• money_capital_Islamic_property_rights_sadr.pdf.jpg
  • Journal Article


  • Authors: Sadr, Seyed Kazem (2016)

  • The purpose of this paper is to highlight the profound transformations that occur in ribawi financial systems when an Islamic conception of property rights is adopted. The nature of financial transactions changes, financial markets undergo structural transformation, and money, capital and financial assets acquire new jurisprudential status. Banks' relationship with their clients and with the Central Bank will be different resulting in different macroeconomic policies and a more effective transmission mechanism. Further, the financial and real sectors of the economy will be integrated, and sustainable.

  • item.jpg
  • PhD


  • Authors: Mohd Daud, Mohd Ariff (2019)

  • The provision of shelter is a fundamental human right as implied in the Maqasid al-Shari'ah, hence Islamic finance should provide avenues to facilitate society in buying affordable homes. This challenge covers the funding aspect of affordable housing development albeit other critical challenges associated such as high land cost, compliance and construction cost, and developers' profit margin. The issue is that market forces dictate property prices that many cannot afford; hence lack of affordable housing is a serious issue being faced by major cities around the globe, including Malaysia. As the public resort to government assistance for policy change to support more affordable housing...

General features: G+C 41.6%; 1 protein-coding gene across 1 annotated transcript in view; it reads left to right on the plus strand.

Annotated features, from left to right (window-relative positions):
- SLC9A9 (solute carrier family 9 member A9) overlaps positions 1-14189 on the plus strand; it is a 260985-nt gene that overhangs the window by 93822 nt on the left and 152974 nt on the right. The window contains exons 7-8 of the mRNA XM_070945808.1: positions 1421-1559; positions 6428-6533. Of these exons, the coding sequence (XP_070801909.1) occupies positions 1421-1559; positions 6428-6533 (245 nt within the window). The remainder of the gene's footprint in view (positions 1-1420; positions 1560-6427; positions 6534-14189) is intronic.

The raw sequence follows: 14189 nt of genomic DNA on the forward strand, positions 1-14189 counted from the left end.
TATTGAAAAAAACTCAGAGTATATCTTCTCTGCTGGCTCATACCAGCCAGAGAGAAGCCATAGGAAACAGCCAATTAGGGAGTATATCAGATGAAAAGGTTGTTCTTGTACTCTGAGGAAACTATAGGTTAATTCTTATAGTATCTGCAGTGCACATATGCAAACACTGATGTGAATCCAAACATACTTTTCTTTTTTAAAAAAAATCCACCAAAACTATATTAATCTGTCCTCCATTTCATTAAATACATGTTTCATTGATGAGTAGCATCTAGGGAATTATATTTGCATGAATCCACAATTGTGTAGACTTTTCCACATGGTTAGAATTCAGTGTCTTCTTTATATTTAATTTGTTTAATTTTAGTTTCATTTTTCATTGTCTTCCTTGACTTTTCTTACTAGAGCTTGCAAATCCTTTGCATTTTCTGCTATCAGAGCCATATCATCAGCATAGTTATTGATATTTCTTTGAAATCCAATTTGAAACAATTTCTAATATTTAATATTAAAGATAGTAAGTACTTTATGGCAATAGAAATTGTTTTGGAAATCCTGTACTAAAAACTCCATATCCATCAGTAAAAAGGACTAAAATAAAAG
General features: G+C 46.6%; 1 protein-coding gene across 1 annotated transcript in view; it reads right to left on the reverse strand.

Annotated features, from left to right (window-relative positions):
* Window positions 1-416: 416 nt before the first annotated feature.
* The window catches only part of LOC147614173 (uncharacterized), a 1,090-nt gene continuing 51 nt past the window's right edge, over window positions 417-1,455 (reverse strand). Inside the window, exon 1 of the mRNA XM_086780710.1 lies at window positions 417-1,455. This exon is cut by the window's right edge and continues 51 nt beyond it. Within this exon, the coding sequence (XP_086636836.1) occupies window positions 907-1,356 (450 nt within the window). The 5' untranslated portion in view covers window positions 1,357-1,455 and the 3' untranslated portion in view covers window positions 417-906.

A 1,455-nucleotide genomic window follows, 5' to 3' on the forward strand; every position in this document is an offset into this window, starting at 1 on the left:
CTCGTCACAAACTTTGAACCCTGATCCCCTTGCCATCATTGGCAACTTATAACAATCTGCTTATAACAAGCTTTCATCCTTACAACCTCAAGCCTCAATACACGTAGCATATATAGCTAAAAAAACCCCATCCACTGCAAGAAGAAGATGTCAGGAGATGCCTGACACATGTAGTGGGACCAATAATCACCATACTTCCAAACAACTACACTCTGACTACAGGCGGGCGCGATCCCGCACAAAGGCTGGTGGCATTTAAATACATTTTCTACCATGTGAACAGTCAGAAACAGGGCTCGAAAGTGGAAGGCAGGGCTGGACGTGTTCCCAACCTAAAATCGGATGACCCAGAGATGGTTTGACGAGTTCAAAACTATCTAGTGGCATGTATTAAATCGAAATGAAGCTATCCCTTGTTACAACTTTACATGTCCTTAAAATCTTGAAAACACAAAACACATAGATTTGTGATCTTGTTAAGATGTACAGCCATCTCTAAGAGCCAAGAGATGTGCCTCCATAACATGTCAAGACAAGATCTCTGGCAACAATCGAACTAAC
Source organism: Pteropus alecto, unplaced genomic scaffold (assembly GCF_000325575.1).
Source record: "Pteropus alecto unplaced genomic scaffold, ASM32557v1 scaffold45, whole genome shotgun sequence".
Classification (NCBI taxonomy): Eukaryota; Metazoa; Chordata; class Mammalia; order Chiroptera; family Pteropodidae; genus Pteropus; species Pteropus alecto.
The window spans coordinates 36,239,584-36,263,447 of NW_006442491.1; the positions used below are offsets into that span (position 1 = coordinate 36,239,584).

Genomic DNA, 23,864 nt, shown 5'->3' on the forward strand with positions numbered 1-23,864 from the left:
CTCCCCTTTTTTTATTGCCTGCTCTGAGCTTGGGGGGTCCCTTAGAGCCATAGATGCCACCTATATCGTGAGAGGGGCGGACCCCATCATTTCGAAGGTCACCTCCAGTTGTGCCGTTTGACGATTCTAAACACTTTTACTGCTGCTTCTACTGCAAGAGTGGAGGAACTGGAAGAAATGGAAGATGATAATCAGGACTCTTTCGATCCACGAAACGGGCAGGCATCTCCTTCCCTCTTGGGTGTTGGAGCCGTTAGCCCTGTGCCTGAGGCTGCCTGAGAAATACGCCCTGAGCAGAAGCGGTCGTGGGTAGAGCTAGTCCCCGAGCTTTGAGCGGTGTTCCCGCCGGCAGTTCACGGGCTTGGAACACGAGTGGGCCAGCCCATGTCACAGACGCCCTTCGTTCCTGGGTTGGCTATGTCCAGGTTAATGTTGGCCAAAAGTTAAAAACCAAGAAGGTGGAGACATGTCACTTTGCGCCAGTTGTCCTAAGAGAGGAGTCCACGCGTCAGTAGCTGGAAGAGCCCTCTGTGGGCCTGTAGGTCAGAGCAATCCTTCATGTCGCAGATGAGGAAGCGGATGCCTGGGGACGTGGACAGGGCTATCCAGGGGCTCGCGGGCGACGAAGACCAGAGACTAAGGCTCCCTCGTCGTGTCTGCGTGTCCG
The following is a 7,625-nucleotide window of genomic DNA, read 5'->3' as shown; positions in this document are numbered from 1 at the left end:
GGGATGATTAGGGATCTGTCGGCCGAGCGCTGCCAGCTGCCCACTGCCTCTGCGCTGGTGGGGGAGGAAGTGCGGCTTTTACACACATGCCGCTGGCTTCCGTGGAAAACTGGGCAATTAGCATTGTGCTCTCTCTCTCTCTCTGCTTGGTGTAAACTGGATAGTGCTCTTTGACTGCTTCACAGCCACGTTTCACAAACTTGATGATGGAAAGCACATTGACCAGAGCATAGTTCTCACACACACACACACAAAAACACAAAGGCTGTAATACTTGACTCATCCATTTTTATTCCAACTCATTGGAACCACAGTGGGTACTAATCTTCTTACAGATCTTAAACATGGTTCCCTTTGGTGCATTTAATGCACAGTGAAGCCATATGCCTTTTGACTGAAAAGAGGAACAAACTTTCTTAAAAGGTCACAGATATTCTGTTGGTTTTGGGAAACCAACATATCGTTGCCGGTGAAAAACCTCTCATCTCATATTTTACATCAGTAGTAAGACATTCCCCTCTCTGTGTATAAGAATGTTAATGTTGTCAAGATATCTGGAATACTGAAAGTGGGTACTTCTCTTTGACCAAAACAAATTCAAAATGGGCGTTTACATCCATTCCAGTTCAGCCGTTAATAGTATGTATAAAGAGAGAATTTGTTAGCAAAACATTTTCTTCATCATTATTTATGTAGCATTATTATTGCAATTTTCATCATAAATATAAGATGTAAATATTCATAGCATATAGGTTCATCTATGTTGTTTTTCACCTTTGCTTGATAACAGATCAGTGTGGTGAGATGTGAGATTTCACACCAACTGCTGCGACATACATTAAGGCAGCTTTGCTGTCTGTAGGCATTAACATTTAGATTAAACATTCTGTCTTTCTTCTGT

• IFHubEd4_mudarabah_factoring_model_sme.pdf.jpg
  • Newsletter & Bulletin


  • Authors: Abdul Razak, Muhammad Razman; Mohd Hodori, Muhammad 'Arif (2017)